How will you remember Maya Angelou who died last week aged 86?
Will you remember her as the poet who, at Bill Clinton’s first inauguration in 1993, delivered “On the Pulse of Morning”, which asks the nation to look to the future, and leave behind its cynicism?
“Do not be wedded forever
To fear, yoked eternally
Will you remember her as a memoirist? As a woman who defied the odds? Or will you remember Maya Angelou as a woman who experienced racial discrimination from her birth in Arkansas, her adolescence in San Francisco and LA , but went on to spend her life unafraid to vocalize her beliefs, and show us her life in autobiographies. These memoirs use such lyrical prose it is hard to separate from her poetry. In fact, naysayers have called her poetry nothing more than prose with line breaks.
We see her criticism of the discrimination she endured in her first autobiography, “I Know Why the Caged Bird Sings” , published in 1969.
“If growing up is painful for the southern black girl,” she wrote, “being aware of her displacement is the rust on the razor that threatens the throat. It is an unnecessary insult.”
I read “I Know Why the Cages Bird Sings” when I first came to San Francisco. I picked it up on a friends recommendation, as Angelou had spent part of her early adolescence in The Western Addition, which by the ’80s had displaced a good proportion of a once thriving African-American community. Much of the neighborhood was physically torn down when I arrived.
Woman of Determination Who Loved Life
How this book came to be written I found showed the heart of the woman’s determination in the obituary I read in the New York Times.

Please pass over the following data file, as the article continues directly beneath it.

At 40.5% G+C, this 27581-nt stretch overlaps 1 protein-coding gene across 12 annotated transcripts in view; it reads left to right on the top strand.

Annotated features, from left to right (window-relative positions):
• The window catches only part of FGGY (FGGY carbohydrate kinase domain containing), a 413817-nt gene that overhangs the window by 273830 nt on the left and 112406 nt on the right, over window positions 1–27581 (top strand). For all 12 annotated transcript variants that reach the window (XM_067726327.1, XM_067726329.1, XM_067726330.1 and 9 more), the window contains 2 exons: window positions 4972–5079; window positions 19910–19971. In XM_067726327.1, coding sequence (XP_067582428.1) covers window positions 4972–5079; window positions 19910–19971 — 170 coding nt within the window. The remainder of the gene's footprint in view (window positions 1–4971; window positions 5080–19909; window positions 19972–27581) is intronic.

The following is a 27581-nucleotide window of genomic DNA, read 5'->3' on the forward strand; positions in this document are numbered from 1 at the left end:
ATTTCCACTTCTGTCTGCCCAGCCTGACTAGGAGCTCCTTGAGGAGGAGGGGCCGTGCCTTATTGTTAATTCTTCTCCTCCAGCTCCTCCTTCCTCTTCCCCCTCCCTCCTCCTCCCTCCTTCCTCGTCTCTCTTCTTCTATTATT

“But she remained best known for her memoirs, a striking fact because she had never set out to be a memoirist. Near the end of “A Song Flung Up to Heaven,” Ms. Angelou recalls her response when Robert Loomis, who would become her longtime editor at Random House, first asked her to write an autobiography. Still planning to be a playwright and poet, she demurred. Cannily, Mr. Loomis called her again.
“You may be right not to attempt autobiography, because it is nearly impossible to write autobiography as literature,” he said. “Almost impossible.”
Ms. Angelou replied, “I’ll start tomorrow.”
She went on to write seven memoirs, her most recent being “Mom & Me & Mom” (2013)
This video where she talks about her grandmother is very moving.
Here are my three favorite quotes of Maya Angelou, which I feel show her spirit, her passion and her love of life:
“If you don’t like something, change it. If you can’t change it, change your attitude. Don’t complain.”
“My mission in life is not merely to survive, but to thrive; and to do so with some passion, some compassion, some humor, and some style.”
“I love to see a young girl go out and grab the world by the lapels. Life’s a bitch. You’ve got to go out and kick ass.”
We have lost an incredible woman, a true American icon, an African-American pioneer. But we are fortunate to have her words to find anywhere we look, to carry with us, and inspire us now she is gone.
What are your favorite quotes or memories of Maya Angelou. What is the best thing you remember her for?
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